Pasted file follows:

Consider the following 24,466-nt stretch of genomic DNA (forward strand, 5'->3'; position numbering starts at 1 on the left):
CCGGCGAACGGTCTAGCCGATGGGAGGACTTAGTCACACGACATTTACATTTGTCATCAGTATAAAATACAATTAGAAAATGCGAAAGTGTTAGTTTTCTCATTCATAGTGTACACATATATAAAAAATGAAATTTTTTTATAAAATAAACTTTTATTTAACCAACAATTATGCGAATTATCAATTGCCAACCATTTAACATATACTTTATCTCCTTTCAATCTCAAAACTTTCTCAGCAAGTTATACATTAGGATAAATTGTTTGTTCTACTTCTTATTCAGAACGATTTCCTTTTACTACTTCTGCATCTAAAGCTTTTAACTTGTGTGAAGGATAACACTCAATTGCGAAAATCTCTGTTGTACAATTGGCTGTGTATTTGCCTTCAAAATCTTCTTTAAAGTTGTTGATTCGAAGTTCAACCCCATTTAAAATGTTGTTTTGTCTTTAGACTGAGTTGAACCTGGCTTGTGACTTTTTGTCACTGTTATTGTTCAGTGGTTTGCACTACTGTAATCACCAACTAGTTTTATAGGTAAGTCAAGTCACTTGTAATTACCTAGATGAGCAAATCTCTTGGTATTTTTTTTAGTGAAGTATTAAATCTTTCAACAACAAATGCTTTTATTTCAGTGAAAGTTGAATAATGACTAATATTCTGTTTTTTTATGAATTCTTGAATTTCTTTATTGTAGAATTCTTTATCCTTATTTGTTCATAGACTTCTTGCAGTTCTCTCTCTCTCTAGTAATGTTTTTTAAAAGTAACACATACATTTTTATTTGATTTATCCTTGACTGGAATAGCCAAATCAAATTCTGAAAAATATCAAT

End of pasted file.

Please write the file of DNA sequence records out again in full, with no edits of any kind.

Consider the following 24,466-nt stretch of genomic DNA (forward strand, 5'->3'; position numbering starts at 1 on the left):
CCGGCGAACGGTCTAGCCGATGGGAGGACTTAGTCACACGACATTTACATTTGTCATCAGTATAAAATACAATTAGAAAATGCGAAAGTGTTAGTTTTCTCATTCATAGTGTACACATATATAAAAAATGAAATTTTTTTATAAAATAAACTTTTATTTAACCAACAATTATGCGAATTATCAATTGCCAACCATTTAACATATACTTTATCTCCTTTCAATCTCAAAACTTTCTCAGCAAGTTATACATTAGGATAAATTGTTTGTTCTACTTCTTATTCAGAACGATTTCCTTTTACTACTTCTGCATCTAAAGCTTTTAACTTGTGTGAAGGATAACACTCAATTGCGAAAATCTCTGTTGTACAATTGGCTGTGTATTTGCCTTCAAAATCTTCTTTAAAGTTGTTGATTCGAAGTTCAACCCCATTTAAAATGTTGTTTTGTCTTTAGACTGAGTTGAACCTGGCTTGTGACTTTTTGTCACTGTTATTGTTCAGTGGTTTGCACTACTGTAATCACCAACTAGTTTTATAGGTAAGTCAAGTCACTTGTAATTACCTAGATGAGCAAATCTCTTGGTATTTTTTTTAGTGAAGTATTAAATCTTTCAACAACAAATGCTTTTATTTCAGTGAAAGTTGAATAATGACTAATATTCTGTTTTTTTATGAATTCTTGAATTTCTTTATTGTAGAATTCTTTATCCTTATTTGTTCATAGACTTCTTGCAGTTCTCTCTCTCTCTAGTAATGTTTTTTAAAAGTAACACATACATTTTTATTTGATTTATCCTTGACTGGAATAGCCAAATCAAATTCTGAAAAATATCAAT